“By holding a high-level gathering of non-governmental activists in Saudi Arabia, the U.N. showed contempt for the heroic Saudi human rights activists who are arrested, imprisoned or flogged, and it gave a prize to a regime that tramples the rights of women, along with the freedoms of religion, assembly, speech, press, and the values of democracy, equality and the rule of law,” said Neuer.
Saudi law allows for the banning of any organization that the government opposes, on grounds that it may violate “Islamic Sharia,” “public manners” or “national unity.” A new statute bars NGOs from participating in events outside the country, receiving foreign funding, or collaborating with international organizations without government approval.
Human rights activists such as Abdullah al-Attawi and Mohammad al-Oteibi were targeted in October 2016 for prosecution for having founded a human rights organization.
According to UNESCO, the event drew more than 400 NGOs and over 2,100 delegates from more than 70 countries. The Saudi foundation was thanked for its generosity.

Saudi Arabia Convicts Human Rights Activists

Despite claimed social reforms, Saudi authorities regularly target peaceful dissidents with arbitrary arrests, trials, and convictions. Dozens of human rights activists are serving lengthy prison sentences for criticizing authorities or advocating social, political or human rights reforms.

Over a dozen prominent activists are serving long prison sentences for their advocacy. Waleed Abu al-Khair is serving a 15-year sentence for 2014 comments he made on social media about human rights abuses. Raif Badawi is serving the fifth year of his 10-year sentence; he was flogged in January 2015. Journalist Alaa Brinji was recently sentenced to five years in prison and an eight-year travel ban for tweets criticizing religious authorities and supporting women’s rights and the cause of jailed human rights activists.
Last year, the kingdom jailed nearly all the founders of the banned Saudi Civil and Political Rights Association (ACPRA). The country’s terrorism tribunal convicted ACPRA activists Abd al-Aziz al-Shubaily and Issa al-Hamid to eight and nine years in prison respectively, in addition to lengthy travel bans based solely on their peaceful pro-reform advocacy.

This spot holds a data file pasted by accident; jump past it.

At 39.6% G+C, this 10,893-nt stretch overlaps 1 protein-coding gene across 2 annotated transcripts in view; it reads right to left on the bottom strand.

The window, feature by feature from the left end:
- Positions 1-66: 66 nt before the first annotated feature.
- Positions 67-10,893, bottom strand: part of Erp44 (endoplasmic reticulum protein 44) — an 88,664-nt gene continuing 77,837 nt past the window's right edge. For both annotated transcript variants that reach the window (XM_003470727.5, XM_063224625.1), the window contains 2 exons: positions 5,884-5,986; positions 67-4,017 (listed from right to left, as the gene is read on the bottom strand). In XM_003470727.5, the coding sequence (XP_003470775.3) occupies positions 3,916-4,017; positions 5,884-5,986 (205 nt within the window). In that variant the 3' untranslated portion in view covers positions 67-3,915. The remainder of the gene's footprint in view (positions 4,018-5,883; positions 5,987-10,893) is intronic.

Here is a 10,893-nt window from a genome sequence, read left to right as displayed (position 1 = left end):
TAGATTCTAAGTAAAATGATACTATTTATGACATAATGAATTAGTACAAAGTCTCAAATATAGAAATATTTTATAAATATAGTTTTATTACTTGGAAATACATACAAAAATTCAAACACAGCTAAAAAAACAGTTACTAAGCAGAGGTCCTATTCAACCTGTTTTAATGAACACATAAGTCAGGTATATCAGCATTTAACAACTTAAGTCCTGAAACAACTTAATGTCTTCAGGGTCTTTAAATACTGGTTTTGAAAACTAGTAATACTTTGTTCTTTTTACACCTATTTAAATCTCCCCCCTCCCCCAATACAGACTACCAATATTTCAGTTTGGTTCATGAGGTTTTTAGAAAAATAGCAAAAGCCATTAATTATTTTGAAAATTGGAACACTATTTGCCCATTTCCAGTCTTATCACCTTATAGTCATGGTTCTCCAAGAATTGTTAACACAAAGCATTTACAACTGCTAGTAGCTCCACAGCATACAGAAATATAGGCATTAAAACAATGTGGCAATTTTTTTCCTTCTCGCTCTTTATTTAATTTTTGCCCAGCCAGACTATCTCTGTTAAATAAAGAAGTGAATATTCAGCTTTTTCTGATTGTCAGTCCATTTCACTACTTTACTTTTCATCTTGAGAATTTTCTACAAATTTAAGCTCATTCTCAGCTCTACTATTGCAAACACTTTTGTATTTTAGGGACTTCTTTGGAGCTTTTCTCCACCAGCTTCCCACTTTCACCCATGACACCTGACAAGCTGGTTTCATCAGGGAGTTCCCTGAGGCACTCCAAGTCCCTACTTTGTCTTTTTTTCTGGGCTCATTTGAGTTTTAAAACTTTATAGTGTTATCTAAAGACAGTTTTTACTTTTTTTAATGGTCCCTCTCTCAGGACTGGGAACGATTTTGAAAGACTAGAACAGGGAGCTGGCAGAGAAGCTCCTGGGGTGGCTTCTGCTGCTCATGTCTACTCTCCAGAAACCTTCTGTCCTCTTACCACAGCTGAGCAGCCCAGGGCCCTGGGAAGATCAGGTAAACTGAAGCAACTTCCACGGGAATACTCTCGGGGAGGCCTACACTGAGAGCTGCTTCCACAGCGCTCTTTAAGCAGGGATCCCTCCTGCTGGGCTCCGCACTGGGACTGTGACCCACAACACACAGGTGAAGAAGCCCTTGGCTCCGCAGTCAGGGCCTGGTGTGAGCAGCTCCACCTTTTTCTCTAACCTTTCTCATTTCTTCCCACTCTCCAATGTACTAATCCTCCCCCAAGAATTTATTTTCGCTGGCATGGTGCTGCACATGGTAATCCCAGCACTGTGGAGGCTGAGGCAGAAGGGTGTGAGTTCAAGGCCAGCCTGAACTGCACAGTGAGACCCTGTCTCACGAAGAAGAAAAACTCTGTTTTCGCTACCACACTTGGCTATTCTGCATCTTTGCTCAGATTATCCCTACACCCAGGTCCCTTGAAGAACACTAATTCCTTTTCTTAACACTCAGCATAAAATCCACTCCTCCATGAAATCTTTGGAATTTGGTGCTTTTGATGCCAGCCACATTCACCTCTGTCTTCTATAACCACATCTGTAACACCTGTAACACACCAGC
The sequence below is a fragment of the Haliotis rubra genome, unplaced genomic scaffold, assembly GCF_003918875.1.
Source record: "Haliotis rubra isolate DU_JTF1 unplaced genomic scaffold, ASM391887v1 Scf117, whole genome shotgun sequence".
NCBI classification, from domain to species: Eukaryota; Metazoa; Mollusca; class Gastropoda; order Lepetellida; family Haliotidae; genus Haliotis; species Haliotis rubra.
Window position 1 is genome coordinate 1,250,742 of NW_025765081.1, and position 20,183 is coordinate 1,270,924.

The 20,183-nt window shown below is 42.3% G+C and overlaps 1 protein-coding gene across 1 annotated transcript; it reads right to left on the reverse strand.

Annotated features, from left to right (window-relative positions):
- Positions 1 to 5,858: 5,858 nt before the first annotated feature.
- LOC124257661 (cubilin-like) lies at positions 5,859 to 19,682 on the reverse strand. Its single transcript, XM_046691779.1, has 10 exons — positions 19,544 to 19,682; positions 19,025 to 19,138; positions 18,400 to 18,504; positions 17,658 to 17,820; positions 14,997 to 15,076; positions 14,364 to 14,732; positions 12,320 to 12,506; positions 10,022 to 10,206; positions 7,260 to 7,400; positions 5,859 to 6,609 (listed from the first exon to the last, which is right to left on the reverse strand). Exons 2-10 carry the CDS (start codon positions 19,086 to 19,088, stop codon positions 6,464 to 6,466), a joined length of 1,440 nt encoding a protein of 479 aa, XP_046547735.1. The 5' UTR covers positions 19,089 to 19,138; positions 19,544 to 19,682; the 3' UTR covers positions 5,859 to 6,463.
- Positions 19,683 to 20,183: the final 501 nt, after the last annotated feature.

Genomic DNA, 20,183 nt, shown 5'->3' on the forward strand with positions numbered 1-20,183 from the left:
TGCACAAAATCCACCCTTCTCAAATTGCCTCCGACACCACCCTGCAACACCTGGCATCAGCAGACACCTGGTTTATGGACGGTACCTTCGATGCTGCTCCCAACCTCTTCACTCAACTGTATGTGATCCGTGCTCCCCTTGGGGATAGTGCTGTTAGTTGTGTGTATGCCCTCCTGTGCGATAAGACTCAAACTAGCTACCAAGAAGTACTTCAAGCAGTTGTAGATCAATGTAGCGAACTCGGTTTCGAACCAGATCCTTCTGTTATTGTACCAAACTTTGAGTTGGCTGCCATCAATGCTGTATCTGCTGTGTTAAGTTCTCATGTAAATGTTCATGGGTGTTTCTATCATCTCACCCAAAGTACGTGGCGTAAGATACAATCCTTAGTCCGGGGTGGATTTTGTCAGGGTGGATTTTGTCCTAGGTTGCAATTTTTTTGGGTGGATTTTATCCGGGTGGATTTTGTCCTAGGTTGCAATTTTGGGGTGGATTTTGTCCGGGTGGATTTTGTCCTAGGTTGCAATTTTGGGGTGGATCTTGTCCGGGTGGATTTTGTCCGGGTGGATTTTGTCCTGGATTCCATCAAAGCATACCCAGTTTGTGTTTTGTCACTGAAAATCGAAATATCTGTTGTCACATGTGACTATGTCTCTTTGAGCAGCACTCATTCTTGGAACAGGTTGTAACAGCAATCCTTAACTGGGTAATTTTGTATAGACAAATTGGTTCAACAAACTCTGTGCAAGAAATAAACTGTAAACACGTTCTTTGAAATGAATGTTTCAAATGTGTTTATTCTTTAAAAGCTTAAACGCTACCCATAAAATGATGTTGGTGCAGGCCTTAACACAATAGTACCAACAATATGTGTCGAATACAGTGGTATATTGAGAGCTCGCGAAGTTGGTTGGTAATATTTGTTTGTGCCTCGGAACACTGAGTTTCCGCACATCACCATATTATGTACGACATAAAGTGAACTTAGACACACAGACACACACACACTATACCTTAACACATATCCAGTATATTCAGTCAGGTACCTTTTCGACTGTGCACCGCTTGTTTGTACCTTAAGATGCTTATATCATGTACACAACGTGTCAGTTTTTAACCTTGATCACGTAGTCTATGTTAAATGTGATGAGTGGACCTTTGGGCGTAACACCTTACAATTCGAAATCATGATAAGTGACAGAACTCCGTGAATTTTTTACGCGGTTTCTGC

Saudi Arabia’s Law on Associations Bans Advocacy NGOs

  • Barriers to Speech and/or Advocacy: Advocacy organizations, and political activity more broadly, are prohibited.
  • Barriers to Activities: Broadly restrictions on permissible and impermissible purposes. Invasive supervision and monitoring of internal affairs. Must comply with Islamic Sharia.
  • Barriers to International Contact: Domestic associations and foundations must obtain government 

  • approval to participate in activities abroad, provide services outside Saudi Arabia, or become members of international organizations. Foreign associations and foundations are prohibited from opening branches inside Saudi Arabia.
  • Barriers to Resources: Associations and foundations may only receive foreign funding with the approval of the Ministry of Labor and Social Development.
  • Barriers to Assembly: No constitutional protection of the right to hold assemblies; punishment for protesters often based on fatwas; excessive force used to break up protests.

Send Me A Message | | | | Balatarin

Wednesday, May 03, 2017

Shirin Ebadi: Iran’s 2017 Presidential Hopefuls Have Unacceptable Human Rights Records

Not one of the candidates running for Iran’s presidency has an acceptable human rights record, Iranian Nobel Peace laureate Shirin Ebadi told the Center for Human Rights in Iran (CHRI) in a recent interview .
Ebadi said she was especially appalled by the candidacy of Ebrahim Raisi, who served on a committee that implemented the executions of thousands of political prisoners in 1988.
“His involvement in atrocities and the massacre of prisoners because of their political or religious views in the 1980s will not be forgotten,” said Ebadi, who defended activists and dissidents as a human rights lawyer in Iran.